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Once upon a time, the world-famous author Neil Gaiman invited me to dinner. He treated me to one of those sushi places where diners sit at a bar facing a miniature river. The rolls and sashimi sail by in teensy boats. You snatch what you want as it bobs past. The boats just keep coming.

Mr. Gaiman was seated to my right. We maintained light conversation. He was sincere in his attention, engaged in his response, and it was a pleasure to share his company. But his gaze conveyed a certain preoccupation. It took me a few minutes, then I pinpointed it: conversation with me was consuming a fraction of his brainpower expressible to the far right of the decimal point, while the rest of his head was fleshing out the plot of the next international blockbuster. Some people hum with intelligence.

We were chatting easily when a woman seated to my left leaned in and hailed Gaiman. She was a tad pushy and I took her for a risible fanatic but it became immediately evident they were familiar, and based on their conversation I deduced they had worked together in Hollywood. Soon I was leaning backward to eat my sushi so they could converse across me. I thanked Neil, excused myself, and returned to my hotel room across the street, where I discovered I had left my television on and tuned to CNBC. “The Suze Orman Show” was airing, and there, inset on the screen and confessing to Suze she was up to her earlobes in credit card debt with no prospects, was the woman I just left with Neil Gaiman at the sushi bar.

Then there was the time I was hitchhiking near the Guatemalan border while in pursuit of firefighting stories. I was supplementing my itinerant writer income at the time by writing advertising copy with my friend Al, who as a matter of his own side project landed an infomercial gig, the one in which Al was the guy who encouraged you to order the TIME-LIFE series of “Home Repair and Improvement” books. The commercials were professionally shot with Al standing in a homey kitchen suffused with fake sunlight, and intoning the tagline, “Call now to examine Decks, Porches and Patios free for 15 days!” His voice was reverberant velvet.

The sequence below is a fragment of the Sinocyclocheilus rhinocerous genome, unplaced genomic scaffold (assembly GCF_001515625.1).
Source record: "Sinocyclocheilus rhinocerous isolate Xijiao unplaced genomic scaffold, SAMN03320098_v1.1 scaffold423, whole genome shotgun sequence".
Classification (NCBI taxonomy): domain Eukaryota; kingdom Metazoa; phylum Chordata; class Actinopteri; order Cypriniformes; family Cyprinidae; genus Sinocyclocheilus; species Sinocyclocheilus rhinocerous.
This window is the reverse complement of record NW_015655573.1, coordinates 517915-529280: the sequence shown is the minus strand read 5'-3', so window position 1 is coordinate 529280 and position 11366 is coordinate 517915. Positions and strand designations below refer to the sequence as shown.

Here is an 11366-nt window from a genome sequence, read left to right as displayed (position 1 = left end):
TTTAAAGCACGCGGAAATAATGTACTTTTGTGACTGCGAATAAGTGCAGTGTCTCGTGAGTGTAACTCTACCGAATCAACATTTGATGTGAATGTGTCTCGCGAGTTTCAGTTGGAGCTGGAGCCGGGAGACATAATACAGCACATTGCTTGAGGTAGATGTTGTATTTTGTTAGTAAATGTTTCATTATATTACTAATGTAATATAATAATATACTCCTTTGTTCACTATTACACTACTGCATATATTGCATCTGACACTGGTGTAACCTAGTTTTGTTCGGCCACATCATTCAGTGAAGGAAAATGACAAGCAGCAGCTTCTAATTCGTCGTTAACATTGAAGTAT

I was lonely in Central America. Dusty, hungry, and infected with self-pity over a failing relationship, I had been living in hostels and $12 flop rooms and hitching rides with sugarcane haulers, and so on this day treated myself to a $20 room in the first hotel I found. Trudged upstairs, sat at the end of the bed, and turned on the TV. It glowed slowly to life and then there was my pal Al: “Use your credit card and get this Stanley tape measure absolutely free!” I sat there in gap-toothed wonder.

There is no resolution to these anecdotes, other than life is a series of interlinked non sequiturs and possibly time travel. Sometimes events conspire to conspire. Sometimes when you turn on the TV, you better be sitting down.

An original “Roughneck Grace” column exclusive to the Wisconsin State Journal. Audio versions may air on “Tent Show Radio” ( Read more from Michael Perry at